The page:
AT A CAFÉ IN VICTORIA, BC TWO GREY-HAIRED MEN TALK ABOUT LOVE by Kate Peterson She’s in the garden all the time and I’ve got my bridge, and the next thing you know you’re living different lives. One asks the other, If she finds another guy do you think you’d still be friends? I wonder if this is generational or national, men talking this way out in public, over a cup of coffee. My ex was absorbed in his book and didn’t notice, which may also be generational or national. After a while he eyed me taking notes and guessed I was writing about him. He looked up to say he just realized he is more American than he wants to be. Wind lifted in my chest, waves of loneliness and love I’ll never understand. The way it rises and falls. The men started up a game of Mahjong and … chop! chop! read more!
LAST GESTURE by James Miller We eat on the porch when evening heat recedes. Lamps hang from the oak. The Conrad novel rests between us—eighty-nine pages left to speak aloud. As you reach out for a drink, we see a tiny frog, its soft green curves still as summer, perched on the lip of your glass. He leaps, alights on the secret agent, then the near-blankness of our table, dry and smeared with tree sap. Motionless, aware. You offer a thumbnail of water and he rests there, half-submerged. We fall silent, but miss the last gesture. He is gone. James Miller won the Connecticut Poetry Award in 2020. Recent poems have appeared or are forthcoming in Typehouse, Rabid Oak, North Dakota Quarterly, Yemassee, Phoebe, Mantis, Scoundrel Time, Permafrost, Grey Sparrow Review, Blue River, 8 Poems, After Happy Hour, Two Hawks Quarterly, Concho River Review, Sweet Tree Review, SOFTBLOW, and elsewhere. … chop! chop! read more!
SENSITIVE SKIN Ceramics by Constance McBride “Everyone wants to have an illusion of themselves, that they’re a bit attractive, but the older I get it seems more important to be absolutely honest and direct.” — Chantal Joffe When I was a kid I discovered Seventeen Magazine and it really messed me up. I recently googled it and was shocked to see that it debuted in 1944. I always had the impression that it began in the ‘60s or ‘70s when I was a subscriber. From Wikipedia: “It began as a publication geared toward inspiring teen girls to become model workers and citizens. Soon after its debut, Seventeen took a more fashion and romance oriented approach in presenting its material while promoting self-confidence in young women.” I have to disagree with this idea of promoting self-confidence in young women. What I think it really did was cause many young women to angst about their faces … chop! chop! read more!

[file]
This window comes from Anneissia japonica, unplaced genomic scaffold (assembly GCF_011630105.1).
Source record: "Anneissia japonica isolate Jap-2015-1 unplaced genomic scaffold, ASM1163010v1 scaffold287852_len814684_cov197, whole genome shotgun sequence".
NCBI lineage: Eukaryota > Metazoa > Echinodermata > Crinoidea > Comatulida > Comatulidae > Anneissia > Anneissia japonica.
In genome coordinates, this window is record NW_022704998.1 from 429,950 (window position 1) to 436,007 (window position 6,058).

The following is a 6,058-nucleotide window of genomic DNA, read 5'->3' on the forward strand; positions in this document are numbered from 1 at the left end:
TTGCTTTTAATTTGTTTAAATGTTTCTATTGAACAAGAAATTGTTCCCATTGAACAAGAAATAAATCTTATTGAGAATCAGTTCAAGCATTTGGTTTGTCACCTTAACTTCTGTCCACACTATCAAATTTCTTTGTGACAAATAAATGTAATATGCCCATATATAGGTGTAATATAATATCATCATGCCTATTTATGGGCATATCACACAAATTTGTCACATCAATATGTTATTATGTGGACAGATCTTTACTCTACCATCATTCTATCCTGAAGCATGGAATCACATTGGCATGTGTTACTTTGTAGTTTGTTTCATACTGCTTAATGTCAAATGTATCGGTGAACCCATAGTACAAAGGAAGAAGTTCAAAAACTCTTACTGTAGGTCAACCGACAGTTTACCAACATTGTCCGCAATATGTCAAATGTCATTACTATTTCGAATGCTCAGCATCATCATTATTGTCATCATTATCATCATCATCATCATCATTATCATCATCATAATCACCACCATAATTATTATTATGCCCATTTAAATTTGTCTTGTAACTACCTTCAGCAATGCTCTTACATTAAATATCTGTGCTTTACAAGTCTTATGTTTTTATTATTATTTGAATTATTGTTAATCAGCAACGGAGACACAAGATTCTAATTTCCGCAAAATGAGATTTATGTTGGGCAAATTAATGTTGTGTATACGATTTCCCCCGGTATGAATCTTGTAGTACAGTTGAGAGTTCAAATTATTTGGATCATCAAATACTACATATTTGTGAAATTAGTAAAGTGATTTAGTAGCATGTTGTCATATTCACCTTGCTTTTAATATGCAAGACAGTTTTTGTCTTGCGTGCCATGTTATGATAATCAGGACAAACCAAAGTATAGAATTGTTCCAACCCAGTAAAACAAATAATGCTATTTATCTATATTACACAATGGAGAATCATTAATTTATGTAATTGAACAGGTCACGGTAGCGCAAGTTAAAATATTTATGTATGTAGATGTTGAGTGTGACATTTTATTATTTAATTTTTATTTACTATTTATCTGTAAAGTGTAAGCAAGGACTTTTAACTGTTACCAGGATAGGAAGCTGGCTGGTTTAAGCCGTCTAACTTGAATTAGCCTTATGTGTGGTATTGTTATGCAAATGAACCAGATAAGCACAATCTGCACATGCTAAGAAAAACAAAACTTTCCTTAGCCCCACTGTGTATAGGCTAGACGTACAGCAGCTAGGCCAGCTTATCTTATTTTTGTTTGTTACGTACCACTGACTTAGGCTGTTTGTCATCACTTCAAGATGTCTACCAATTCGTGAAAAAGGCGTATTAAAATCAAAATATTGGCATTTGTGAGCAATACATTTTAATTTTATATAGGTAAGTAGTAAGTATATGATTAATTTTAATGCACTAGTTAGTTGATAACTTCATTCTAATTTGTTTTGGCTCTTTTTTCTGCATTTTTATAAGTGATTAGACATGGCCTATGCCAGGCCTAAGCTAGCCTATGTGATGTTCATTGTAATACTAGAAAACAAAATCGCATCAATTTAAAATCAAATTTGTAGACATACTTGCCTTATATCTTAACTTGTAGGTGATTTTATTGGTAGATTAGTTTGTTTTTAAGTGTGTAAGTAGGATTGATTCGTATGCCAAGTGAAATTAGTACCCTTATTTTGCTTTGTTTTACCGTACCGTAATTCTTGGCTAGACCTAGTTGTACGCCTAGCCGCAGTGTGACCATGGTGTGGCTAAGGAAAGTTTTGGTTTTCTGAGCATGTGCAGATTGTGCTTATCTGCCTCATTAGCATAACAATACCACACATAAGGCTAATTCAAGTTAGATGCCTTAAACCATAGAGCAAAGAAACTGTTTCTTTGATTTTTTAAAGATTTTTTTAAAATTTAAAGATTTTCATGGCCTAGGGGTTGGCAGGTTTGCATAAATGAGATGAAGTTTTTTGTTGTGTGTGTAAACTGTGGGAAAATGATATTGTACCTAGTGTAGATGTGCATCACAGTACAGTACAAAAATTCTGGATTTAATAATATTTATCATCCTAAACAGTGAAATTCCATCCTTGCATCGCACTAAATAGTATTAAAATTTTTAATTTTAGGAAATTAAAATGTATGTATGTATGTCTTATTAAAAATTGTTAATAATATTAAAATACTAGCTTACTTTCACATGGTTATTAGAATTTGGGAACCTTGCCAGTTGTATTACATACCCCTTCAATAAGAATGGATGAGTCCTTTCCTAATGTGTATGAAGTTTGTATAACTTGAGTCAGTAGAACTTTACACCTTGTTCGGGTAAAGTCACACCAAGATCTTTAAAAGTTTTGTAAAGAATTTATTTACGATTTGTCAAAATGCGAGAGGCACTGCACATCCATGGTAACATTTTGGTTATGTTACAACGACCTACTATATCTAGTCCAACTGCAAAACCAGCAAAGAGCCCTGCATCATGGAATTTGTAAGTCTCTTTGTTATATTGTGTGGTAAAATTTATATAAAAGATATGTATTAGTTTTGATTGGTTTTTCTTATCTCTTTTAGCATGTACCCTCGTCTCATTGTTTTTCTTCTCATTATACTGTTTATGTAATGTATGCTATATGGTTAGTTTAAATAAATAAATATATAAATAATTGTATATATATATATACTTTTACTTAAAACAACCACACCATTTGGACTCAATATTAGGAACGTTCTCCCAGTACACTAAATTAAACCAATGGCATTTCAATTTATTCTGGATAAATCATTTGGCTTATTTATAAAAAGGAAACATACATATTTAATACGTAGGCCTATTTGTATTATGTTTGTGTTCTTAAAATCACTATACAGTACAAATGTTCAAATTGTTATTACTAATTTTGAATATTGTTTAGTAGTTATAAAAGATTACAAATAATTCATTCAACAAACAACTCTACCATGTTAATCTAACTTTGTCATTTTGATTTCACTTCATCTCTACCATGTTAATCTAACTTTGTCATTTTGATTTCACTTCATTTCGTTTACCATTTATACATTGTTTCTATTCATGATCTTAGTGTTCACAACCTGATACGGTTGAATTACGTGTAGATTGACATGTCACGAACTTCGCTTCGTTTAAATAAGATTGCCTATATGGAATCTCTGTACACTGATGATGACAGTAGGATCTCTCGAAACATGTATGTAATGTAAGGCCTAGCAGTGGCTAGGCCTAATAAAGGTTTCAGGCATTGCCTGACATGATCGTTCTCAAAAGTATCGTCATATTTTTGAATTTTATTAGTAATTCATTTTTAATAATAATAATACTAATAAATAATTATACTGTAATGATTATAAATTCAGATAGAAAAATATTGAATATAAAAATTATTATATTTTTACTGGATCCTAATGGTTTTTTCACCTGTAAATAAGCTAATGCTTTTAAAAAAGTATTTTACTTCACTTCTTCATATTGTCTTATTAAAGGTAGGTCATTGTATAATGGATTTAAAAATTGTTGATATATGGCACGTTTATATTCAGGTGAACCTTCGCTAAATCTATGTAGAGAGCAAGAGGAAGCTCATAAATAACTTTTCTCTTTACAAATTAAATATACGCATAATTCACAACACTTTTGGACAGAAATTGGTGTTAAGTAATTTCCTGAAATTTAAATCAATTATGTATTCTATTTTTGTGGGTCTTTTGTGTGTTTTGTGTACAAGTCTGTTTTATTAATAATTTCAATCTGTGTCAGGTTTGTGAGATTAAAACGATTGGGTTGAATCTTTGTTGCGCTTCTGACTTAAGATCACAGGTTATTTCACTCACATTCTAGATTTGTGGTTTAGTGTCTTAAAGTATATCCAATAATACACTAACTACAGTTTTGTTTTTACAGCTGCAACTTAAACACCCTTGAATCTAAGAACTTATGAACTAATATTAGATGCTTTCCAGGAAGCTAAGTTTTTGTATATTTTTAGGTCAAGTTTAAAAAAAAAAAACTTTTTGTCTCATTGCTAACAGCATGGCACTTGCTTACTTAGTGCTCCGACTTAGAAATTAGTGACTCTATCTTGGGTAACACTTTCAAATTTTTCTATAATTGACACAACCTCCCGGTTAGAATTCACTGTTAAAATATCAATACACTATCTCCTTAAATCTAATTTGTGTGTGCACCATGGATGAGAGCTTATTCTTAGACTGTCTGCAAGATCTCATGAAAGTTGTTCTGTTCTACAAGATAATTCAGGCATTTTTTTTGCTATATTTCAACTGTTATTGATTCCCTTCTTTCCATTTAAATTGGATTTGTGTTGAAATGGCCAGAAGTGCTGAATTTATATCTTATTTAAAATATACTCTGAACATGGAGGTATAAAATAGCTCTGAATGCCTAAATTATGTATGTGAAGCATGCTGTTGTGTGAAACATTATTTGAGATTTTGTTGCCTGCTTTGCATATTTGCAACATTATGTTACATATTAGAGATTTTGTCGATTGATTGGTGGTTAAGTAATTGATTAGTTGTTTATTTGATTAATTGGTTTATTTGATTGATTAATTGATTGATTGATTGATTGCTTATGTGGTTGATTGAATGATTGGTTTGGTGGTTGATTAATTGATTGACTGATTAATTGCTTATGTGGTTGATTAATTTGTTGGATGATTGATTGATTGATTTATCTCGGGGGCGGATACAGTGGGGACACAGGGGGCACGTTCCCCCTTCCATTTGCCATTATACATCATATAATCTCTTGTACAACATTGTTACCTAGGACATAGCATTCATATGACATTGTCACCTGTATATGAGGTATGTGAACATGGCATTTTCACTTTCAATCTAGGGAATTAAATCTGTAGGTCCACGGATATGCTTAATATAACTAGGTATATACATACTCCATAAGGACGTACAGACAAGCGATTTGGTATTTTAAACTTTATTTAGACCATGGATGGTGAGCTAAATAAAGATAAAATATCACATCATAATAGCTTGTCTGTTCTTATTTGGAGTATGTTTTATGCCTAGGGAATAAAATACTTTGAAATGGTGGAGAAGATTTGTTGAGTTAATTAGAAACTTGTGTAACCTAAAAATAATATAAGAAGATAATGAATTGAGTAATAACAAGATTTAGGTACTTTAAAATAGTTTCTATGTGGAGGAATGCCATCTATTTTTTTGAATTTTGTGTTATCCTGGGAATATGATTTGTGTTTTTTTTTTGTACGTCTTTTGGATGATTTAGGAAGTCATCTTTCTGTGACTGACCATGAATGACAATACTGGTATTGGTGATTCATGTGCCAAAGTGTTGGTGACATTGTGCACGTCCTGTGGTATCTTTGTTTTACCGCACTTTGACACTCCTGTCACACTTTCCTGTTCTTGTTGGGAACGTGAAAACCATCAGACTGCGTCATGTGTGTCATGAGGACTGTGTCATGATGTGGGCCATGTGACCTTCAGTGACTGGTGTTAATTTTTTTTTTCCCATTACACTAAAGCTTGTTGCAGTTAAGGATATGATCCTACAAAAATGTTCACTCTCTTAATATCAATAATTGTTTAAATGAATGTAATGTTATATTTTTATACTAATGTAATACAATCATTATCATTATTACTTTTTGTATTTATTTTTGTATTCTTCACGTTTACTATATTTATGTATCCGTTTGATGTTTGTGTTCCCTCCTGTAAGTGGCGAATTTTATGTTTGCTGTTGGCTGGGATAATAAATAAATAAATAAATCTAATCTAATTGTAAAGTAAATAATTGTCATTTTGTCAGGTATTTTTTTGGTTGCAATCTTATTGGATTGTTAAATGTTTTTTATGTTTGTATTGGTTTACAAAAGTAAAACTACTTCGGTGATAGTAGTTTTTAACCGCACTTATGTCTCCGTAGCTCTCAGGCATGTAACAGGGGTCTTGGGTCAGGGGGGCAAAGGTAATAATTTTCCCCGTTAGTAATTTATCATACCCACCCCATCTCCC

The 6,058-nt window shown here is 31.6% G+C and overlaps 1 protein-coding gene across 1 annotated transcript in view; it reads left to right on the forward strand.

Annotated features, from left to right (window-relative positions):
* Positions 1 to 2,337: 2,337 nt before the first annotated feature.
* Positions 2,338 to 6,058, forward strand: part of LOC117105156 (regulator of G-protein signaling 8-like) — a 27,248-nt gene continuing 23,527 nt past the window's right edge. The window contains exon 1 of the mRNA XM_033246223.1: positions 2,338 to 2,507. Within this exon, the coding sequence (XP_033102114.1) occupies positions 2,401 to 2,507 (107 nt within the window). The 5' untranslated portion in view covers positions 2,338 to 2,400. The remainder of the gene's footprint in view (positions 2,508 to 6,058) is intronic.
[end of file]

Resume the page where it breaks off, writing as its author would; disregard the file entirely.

LITTLE GRIEF SONG, JULY 2020 by Laura Tanenbaum “But the great dark birds of history screamed and plunged into our personal weather They were headed somewhere else but their beaks and pinions drove along the shore, through the rages of fog where we stood, saying I” —Adrienne Rich, “In those Years” Today we took the kids to the cemetery, for escape. No, it’s fine we explain to bewildered out-of-towners. A place to go. Historical. You ask, am I grieving: OK, then, yes, I’m grieving. The last day on the playground. Someone sent me a picture and a joke. Said we were all doomed; we touch our faces so much. Remember that? I thought then that I had never touched that person’s face, not even by accident, and now I never would. The kids find graves of two brothers from Maryland who fought on opposite sides of the last battle of … chop! chop! read more!
SAN ANDREAS HEAVEN by Nick Olson I remember back in the day Nick used to try to get to Heaven. Heaven was a glitched-out place in San Andreas where nothing made sense or seemed quite real, and Nick would come home most days, boot up the PS2, and try again to get into it. There was a specific building in San Andreas where, if you went inside and used a cheat code to spawn a jetpack, you could fly through a certain part of the ceiling that didn’t have proper clipping. There was just one spot where you could fly through, a place that the developers had overlooked. Normally, this wouldn’t be a problem. This wasn’t something you were ever supposed to be able to come across just walking and jumping around. But if you knew what to look for and you did everything in just the right way, you … chop! chop! read more!